Conveyancers’ duties to lenders

Goldsmith Williams Solicitors v E. Surv Ltd [2015] EWCA Civ 1147

This was an appeal by Goldsmith Williams from a High Court decision reported as E.Surv Ltd v Goldsmith Williams Solicitors [2014] EWHC 1104. It involves conveyancer’s duties under the CML Lenders Handbook.

The CML requirement in issue was as follows:

“5.1 Surrounding Circumstances

5.1.1 Please report to us … if the owner or registered proprietor has been registered for less than six months …..

5.1.2 If any matter comes to the attention of the fee earner dealing with the transaction which you should reasonably expect us to consider important in deciding whether or not to lend to the borrower (such as whether the borrower has given misleading information to us or the information which you might reasonably expect to have been given to us is no longer true) and you are unable to disclose that information to us because of a conflict of interest, you must cease to act for us and return our Instructions stating that you consider a conflict of interest has arisen.”

The case arose out of a property being over-valued and the lender recovering its loss on sale from the valuers. They then sought a contribution to the loss from the solicitors. The valuers’ case was that the solicitors were in breach of duty in not advising the lender that the borrower had been registered as proprietor for less than 6 months and that the price he had paid for it as disclosed on the office copy entries (£390,000) was significantly less than the surveyors’ valuation of £725,000. Had they done so, it was claimed, the lender would not have lent and so would not have suffered any loss.

The High Court upheld the claim and ordered the solicitors to contribute £100,000 to the loss suffered by the lender.

The Court of Appeal decision

The Court of Appeal agreed that there was a duty to report the price discrepancy under CML 5.1.2. But it also held that no loss had been suffered as a result of that breach. There was no proof that the lender would have declined to lend had the solicitors in fact reported the discrepancy.

But the importance of the case is the clear statement by the Court that the conveyancers were under a duty to report the discrepancy in value. The Court of Appeal had held this to be the case as long ago as 1996 in Mortgage Express v Bowerman [1996] 2 All ER 836. In that case Sir Thomas Bingham MR stated at 842:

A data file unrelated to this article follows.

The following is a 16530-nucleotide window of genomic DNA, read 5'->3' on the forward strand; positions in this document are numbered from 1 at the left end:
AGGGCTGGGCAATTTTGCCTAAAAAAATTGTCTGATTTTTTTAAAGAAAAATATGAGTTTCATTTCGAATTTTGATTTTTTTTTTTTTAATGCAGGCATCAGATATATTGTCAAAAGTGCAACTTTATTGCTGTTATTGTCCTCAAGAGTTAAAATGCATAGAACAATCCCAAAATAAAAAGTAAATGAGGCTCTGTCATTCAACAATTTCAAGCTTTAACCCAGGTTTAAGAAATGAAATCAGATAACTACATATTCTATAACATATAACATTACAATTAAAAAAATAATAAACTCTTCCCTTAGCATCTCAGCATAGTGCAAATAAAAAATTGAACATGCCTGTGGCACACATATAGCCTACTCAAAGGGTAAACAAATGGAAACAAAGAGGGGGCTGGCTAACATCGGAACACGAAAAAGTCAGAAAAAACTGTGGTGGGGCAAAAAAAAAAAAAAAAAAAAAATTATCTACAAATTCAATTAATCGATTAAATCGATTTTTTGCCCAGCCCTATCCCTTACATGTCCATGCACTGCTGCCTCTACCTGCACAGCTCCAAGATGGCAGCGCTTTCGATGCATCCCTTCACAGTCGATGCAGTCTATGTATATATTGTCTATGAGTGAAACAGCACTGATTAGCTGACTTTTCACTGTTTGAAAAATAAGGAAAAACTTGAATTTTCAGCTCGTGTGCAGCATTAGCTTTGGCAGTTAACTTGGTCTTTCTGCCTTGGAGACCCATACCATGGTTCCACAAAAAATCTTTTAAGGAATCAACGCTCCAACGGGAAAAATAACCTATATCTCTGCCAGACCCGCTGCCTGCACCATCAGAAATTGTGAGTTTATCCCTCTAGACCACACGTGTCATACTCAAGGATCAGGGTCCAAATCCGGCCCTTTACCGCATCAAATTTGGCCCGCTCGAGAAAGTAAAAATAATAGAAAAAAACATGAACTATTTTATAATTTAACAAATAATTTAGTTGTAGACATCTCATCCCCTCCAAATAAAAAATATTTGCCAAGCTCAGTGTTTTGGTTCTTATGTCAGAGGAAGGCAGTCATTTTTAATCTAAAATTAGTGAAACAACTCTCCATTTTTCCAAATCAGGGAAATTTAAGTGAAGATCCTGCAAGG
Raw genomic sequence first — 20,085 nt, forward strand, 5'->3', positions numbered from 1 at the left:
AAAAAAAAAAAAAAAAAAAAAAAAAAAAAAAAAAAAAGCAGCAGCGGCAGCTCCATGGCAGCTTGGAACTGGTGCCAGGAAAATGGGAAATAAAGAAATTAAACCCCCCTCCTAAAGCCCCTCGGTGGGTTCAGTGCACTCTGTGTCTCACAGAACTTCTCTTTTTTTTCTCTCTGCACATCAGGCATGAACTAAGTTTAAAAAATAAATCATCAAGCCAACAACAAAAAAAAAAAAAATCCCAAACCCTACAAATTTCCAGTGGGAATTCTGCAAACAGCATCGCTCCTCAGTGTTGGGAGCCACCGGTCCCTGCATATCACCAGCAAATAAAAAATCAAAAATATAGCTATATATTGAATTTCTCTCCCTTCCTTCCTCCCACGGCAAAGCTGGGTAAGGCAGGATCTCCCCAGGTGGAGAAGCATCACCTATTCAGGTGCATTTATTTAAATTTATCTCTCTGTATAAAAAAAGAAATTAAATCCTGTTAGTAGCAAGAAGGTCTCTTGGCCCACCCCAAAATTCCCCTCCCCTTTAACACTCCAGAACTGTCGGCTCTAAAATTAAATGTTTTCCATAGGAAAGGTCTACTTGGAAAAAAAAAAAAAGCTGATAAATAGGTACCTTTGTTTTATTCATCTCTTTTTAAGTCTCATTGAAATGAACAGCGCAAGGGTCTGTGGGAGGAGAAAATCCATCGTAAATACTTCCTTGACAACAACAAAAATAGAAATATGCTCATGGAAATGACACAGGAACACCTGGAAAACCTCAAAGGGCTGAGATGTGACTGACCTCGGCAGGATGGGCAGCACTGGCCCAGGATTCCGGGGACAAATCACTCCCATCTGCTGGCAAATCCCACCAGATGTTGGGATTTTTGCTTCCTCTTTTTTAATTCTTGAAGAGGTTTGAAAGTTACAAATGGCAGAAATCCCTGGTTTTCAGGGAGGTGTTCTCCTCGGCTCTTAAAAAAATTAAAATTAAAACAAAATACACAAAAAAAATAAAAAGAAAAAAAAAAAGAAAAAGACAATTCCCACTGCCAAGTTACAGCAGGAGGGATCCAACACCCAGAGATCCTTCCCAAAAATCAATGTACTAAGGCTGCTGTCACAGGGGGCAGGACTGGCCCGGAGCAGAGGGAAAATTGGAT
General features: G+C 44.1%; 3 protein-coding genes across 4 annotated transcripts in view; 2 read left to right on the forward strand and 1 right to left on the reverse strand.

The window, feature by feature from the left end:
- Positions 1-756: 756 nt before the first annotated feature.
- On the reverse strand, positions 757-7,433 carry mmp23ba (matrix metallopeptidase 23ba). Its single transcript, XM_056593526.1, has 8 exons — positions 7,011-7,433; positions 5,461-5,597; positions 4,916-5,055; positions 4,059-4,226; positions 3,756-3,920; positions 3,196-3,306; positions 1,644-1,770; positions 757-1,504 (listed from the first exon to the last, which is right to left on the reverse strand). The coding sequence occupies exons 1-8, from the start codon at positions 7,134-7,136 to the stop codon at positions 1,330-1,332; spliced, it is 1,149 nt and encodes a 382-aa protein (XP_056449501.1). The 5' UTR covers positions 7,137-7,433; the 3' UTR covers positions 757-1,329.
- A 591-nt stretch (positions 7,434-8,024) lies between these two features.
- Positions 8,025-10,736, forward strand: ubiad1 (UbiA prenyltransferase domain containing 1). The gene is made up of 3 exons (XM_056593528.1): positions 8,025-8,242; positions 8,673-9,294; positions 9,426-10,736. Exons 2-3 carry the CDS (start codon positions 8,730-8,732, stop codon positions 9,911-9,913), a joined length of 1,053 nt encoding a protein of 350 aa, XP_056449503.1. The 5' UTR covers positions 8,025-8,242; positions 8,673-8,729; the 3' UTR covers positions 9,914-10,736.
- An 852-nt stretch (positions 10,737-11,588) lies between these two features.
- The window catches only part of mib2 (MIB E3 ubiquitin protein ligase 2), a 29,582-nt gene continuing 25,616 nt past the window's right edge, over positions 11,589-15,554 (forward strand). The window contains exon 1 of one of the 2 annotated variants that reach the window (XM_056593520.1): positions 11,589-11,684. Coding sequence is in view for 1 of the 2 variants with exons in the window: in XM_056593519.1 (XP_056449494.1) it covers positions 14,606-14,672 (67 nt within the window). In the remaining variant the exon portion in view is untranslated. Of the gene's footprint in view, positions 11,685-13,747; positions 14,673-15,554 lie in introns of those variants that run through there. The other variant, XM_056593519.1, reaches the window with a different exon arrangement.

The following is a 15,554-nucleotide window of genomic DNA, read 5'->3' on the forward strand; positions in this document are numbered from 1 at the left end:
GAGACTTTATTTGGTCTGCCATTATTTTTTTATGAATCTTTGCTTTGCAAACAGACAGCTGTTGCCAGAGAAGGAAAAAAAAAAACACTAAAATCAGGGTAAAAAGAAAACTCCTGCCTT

“… if, in the course of investigating title, a solicitor discovers facts which a reasonably competent solicitor would realise might have a material bearing on the valuation of the lender’s security or some other ingredient of the lending decision, then it is his duty to point this out.”

Goldsmith Williams had argued that this had been superseded by the CML Handbook. They claimed that CML 5.1.2 only required disclosure in cases of suspected fraud as indicated by the example given in the clause – (such as whether the borrower has given misleading information to us or the information which you might reasonably expect to have been given to us is no longer true). The Court of Appeal disagreed:

“I see no reason to construe them as limiting the preceding part of clause 5.1.2 to cases of fraud….. The duty to draw the differences between the price and the valuation to the lender’s attention was therefore a necessary incident of the Solicitors’ instructions to investigate and report on title …” (Patten LJ).

But Sir Stanley Burnton did add:

“This does not mean that a solicitor instructed to act for both lender and borrower must act as a detective or bloodhound….. It was only if, while carrying out that work, he came into possession of non-confidential information that a reasonably competent solicitor would realise adversely affected the title to the mortgage property or the value of the security that he was under a duty to report it to the lender.”

So a clear statement of a conveyancer’s duties under CML 5.1.2. That at least must be welcomed by all conveyancers.

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